Receiving a diagnosis is often a hard pill to swallow, especially when it involves a child. When my husband and I first learned that our precious baby boy had Down Syndrome, our worlds came crashing down. However, that diagnosis soon became the least of our worries as he underwent a series of heart surgeries and health issues. On his first birthday, our tiny redhead weighed a whopping 12 pounds. But somehow he had found the strength to roll over and sit up and smile the sweetest smile ever.
Around the age of two, our little boy started to walk – and then RUN! For the next five years, he took off running every time his feet touched the ground. During this time we were concerned about some other behaviors.
When he was six, the school assessed my son and he received a new diagnosis of autism. Then, he was spending much of his instructional time in the general education classroom. I feared another disability label would be a one-way ticket to a self-contained classroom. There would be no hope for inclusion on any level.
Fortunately, this was not the case.
This new label gave him access to other school services through the Autism Supplement. The Texas Education Agency (TEA) prefers to call the supplement, “Strategies for Students with Autism.” The reason? They are just strategies! The strategies must be considered and discussed in the IEP for students with autism. If the committee decides that a strategy is not needed, the IEP paperwork must contain a statement explaining why.
Here are the 11 strategies that must be considered for students with autism when developing the IEP:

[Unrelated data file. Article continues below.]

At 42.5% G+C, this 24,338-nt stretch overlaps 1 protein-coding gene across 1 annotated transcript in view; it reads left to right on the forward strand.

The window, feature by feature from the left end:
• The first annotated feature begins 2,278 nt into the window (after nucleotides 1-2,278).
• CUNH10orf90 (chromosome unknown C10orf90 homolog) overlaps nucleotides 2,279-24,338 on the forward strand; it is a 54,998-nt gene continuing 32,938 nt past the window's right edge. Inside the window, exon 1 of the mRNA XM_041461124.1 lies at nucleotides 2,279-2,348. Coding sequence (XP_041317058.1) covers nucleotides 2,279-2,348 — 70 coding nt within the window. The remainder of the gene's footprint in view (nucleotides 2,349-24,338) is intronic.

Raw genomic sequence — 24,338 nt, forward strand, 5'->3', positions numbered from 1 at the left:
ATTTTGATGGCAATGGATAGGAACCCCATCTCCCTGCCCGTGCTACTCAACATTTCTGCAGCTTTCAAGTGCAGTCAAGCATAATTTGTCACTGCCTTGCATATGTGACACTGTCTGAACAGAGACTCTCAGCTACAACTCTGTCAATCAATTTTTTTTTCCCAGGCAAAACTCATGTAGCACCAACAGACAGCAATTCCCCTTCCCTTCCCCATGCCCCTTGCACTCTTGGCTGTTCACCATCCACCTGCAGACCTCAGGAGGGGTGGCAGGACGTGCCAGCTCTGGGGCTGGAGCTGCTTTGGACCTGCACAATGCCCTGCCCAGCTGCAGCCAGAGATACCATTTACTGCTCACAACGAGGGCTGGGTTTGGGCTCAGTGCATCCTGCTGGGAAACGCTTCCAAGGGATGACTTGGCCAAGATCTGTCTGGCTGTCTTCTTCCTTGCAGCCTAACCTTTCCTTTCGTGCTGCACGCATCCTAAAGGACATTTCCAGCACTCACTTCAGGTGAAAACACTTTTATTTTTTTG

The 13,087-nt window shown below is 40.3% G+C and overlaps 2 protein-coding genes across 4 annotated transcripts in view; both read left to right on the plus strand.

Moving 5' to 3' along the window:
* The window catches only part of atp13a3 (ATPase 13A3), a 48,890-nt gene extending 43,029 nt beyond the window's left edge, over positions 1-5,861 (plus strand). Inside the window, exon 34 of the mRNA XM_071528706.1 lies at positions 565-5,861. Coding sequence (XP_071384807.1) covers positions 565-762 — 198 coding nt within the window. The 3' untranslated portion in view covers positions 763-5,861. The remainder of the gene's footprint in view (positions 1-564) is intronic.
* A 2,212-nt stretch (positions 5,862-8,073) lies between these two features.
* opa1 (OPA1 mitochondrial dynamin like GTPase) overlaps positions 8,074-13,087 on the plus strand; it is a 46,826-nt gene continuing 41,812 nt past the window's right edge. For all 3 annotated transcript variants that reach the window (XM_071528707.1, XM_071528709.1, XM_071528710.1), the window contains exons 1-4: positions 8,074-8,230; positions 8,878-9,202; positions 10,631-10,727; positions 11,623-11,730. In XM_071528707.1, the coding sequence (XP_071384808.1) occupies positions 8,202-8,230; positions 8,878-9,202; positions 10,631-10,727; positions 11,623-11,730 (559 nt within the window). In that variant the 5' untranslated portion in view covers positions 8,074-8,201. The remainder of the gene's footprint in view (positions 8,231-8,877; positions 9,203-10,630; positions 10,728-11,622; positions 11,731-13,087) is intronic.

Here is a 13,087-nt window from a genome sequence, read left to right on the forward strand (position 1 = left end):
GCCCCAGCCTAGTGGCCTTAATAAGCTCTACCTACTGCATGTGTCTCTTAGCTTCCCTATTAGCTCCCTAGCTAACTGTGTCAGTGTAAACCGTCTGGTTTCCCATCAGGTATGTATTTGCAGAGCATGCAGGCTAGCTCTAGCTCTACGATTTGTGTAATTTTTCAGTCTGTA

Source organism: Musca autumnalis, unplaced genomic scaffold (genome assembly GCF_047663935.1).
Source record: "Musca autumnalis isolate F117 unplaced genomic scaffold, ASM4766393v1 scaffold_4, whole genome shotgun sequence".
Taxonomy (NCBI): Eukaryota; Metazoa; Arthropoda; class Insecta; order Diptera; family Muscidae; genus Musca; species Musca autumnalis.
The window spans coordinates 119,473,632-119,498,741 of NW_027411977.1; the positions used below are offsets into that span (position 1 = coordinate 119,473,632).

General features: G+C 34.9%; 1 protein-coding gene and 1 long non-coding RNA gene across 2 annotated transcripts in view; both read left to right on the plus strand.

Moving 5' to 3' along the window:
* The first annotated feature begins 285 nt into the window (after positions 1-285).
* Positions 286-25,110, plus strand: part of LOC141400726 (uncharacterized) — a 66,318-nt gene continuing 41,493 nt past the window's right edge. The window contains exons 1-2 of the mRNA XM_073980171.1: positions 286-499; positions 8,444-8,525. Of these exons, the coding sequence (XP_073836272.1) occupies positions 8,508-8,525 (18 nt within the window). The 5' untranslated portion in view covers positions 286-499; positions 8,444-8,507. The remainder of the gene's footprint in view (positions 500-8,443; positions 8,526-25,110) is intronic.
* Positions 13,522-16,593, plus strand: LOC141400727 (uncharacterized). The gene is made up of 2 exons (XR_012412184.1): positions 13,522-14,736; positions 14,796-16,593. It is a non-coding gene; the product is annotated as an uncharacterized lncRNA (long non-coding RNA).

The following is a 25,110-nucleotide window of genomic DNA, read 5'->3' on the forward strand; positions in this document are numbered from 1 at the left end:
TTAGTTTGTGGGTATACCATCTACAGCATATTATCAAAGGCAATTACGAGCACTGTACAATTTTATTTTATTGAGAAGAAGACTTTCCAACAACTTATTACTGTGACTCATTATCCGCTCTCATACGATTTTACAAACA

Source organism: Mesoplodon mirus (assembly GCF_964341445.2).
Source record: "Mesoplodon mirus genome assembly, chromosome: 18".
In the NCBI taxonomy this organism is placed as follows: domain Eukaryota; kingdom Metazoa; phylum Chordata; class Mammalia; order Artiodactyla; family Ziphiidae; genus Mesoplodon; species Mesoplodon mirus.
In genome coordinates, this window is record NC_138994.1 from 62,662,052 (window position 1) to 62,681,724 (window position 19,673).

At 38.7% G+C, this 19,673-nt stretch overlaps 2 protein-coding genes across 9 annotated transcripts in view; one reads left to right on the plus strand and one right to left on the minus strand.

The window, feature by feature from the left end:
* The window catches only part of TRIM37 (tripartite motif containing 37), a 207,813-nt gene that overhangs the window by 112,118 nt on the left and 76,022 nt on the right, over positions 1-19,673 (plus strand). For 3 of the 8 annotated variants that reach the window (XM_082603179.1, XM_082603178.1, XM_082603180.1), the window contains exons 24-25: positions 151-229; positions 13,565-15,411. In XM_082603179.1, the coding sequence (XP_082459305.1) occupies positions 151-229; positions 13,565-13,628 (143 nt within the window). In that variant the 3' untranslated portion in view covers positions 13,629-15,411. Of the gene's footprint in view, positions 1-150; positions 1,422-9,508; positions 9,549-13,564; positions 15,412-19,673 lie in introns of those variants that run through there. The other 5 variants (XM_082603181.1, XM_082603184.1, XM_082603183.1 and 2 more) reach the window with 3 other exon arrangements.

The strategies that work for one child may be very different for another child on the spectrum. For my son, we found the in-home training resources and positive behavior support strategies were effective in helping him to “stay put” and learn new social skills.
It is important to note that the law does not say that only students with autism get these services. Remember, supports and services must be based upon a need. If your child doesn’t have autism, you can still ask about these support services if they have a specific need.
Looking back, I see how important these strategies were to my son’s social and educational development. This summer we will celebrate his 27th birthday. He now attends a program where he volunteers in the community, takes a daily exercise class, continues his education, and has fun with his friends. He also works one morning a week at a shredding business, bowls on a Special Olympics team, and assists in the children’s ministry at church. And he still has the sweetest smile ever!
Read more about Strategies on the Texas Project FIRST website or take a training on the Texas Autism website. You can find additional special education information on this website under Education and Schools.
Most of us look forward to breaks in our routine. It’s the time to sleep in, clean out closets, catch up on movies, and visit with friends. I welcome the chance for all of this, but for my son, it’s not that simple.
Preparing for an ARD meeting is tough and emotionally exhausting. You’re planning your child’s education–for their future–and you want to get it right. Here are tips to help you be successful.
When you have a child(ren) with a disability label, it seems far too often the focus is on the label, not the child. Create an introduction portfolio that tells your child’s story about who they are. And read it at every Admission, Review and Dismissal (ARD) meeting. Here’s how.